USAID Offers Protection to Journalists & NGOs Facing Defamation Lawsuits

By Thalif Deen

The world’s news media — both under authoritarian regimes and democratic governments– continue to come under relentless attacks and political harassment.

“Freedom of the press is the foundation of democracy and justice. It gives all of us the facts we need to shape opinions and speak truth to power. But in every corner of the world, freedom of the press is under attack,” UN Secretary-General Antonio Guterres said on World Press Freedom Day May 3.

Journalists and media workers, he said, are directly targeted on and offline as they carry out their vital work. They are routinely harassed, intimidated, detained and imprisoned.

At least 67 media workers were killed in 2022 — a 50 per cent increase over the previous year. Nearly three quarters of women journalists have experienced violence online, and one in four have been threatened physically, according to the UN.

But there is also an increase in non-physical attacks, including defamation lawsuits against media organizations challenging their legitimate right to free expression.

The Washington-based US Agency for International Development (USAID) last week launched Reporters Shield, a new membership program that protects journalists around the world– who report in the public interest– from defamation lawsuits and legal threats.

Established as a U.S.-based nonprofit organization by the Organized Crime and Corruption Reporting Project (OCCRP) and the Cyrus R. Vance Center for International Justice, Reporters Shield has been described as “a first-of-its-kind global program that defends investigative reporting around the world from legal threats meant to silence critical voices”.

USAID, which has a long history of fostering the growth of independent media across the world, plans to work with Congress to contribute up to $9 million in seed funding for this groundbreaking new program to support media outside the United States, according to a May 2 press release.

In a statement released last week, USAID said investigative journalists and civil society organizations reporting in the public interest are increasingly facing lawsuits that aim to harass and silence them by burdening them with the cost and time of a legal defense until they abandon their stories or go out of business entirely.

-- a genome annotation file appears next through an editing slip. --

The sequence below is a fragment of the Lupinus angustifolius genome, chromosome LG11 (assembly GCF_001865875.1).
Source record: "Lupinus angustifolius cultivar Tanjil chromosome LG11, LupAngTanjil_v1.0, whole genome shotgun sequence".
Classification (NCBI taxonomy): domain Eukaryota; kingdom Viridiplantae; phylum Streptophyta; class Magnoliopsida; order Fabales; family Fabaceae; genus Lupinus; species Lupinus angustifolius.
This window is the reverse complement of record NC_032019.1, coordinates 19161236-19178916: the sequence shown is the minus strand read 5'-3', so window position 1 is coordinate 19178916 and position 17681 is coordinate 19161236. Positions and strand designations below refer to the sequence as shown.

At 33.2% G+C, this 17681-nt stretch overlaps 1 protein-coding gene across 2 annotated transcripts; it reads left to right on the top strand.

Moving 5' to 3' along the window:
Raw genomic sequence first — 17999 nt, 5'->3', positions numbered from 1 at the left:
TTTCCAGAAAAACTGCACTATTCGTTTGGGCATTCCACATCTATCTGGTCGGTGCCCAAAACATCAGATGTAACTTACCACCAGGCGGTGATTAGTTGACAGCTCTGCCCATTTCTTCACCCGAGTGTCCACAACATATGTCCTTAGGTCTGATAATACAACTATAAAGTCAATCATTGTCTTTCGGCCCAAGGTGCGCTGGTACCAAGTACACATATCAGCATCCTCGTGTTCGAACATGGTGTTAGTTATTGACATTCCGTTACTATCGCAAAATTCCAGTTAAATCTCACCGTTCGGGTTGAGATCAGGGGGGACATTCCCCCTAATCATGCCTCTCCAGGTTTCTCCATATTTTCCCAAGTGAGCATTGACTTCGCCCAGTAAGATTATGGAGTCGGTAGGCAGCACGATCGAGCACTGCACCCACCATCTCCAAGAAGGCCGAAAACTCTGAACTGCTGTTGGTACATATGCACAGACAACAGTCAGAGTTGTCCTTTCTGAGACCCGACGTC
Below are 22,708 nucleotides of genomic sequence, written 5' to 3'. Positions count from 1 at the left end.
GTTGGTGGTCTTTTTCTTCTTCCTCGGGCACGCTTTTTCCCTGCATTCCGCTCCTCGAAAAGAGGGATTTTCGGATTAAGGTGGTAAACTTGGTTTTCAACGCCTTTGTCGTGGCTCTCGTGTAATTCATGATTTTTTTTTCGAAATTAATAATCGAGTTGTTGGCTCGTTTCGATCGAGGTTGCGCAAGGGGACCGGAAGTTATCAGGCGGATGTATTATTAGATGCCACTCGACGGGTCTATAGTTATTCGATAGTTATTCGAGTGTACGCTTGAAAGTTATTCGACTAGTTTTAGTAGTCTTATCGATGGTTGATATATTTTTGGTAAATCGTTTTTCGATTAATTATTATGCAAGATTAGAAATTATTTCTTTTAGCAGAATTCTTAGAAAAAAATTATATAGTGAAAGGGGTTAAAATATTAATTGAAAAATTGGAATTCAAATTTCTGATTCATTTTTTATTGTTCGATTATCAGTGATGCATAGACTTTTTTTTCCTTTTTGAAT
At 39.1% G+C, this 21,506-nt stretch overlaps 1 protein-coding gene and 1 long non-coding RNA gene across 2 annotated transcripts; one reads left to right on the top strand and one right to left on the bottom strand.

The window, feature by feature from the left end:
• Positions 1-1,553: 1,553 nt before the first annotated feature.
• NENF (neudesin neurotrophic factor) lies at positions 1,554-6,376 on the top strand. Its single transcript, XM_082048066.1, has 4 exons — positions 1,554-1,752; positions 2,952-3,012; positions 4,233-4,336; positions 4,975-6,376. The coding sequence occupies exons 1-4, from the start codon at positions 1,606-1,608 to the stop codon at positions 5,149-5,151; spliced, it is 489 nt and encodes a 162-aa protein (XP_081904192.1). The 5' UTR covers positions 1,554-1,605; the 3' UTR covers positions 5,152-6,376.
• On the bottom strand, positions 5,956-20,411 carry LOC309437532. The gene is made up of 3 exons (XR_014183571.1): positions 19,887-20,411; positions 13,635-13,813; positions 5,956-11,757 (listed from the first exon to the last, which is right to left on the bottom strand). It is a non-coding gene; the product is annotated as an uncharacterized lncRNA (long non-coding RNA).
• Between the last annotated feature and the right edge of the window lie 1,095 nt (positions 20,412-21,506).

Reporters Shield will help to reduce these risks through training and pre-publication review, as well as funding legal representation to fight lawsuits and other legal actions meant to intimidate and financially burden reporters.

In order to keep the program sustainable, member organizations participating in Reporters Shield will pay reasonable annual fees that are based on a variation of factors, including location of the outlet and how many stories they produce a year.

“To be considered for membership in Reporters Shield, an organization must be legally registered and focus primarily in news, public interest, and/or investigative reporting; publish reporting in print and/or online; have non-profit status or transparent ownership; be independent from political, commercial, or other undue influence or interference; and have editorial independence and adhere to professional editorial standards”.

Reporters Shield is accepting applications worldwide and will be reviewing them in a phased approach, with some regions receiving benefits in the coming months, and others added later this year and in 2024.

Interested organizations can find more information and apply for membership by visiting

The development of Reporters Shield has been supported by the generous pro bono legal support of the law firms of Proskauer, Primmer Piper Eggleston & Cramer PC, and Weil, Gotshal & Manges LLP.

Mandeep S. Tiwana, Chief Programmes Officer at CIVICUS, a global alliance of civil society organizations (CSOs), told IPS “these are hard times for media freedoms due to disinformation and attacks on civic space spurred by deepening authoritarianism, denigration of democracy through populism and consolidation of wealth by oligarchs”.

Uncovering serious human rights violations and high-level corruption, he pointed out, is becoming increasingly dangerous and costly for investigative journalists and civil society activists.

When few companies are ready to sign the Anti- Strategic Lawsuits Against Public Participation (SLAPP) pledge and crafty politicians are busy undermining the independence of judiciaries, this initiative comes at a critical time,” he declared.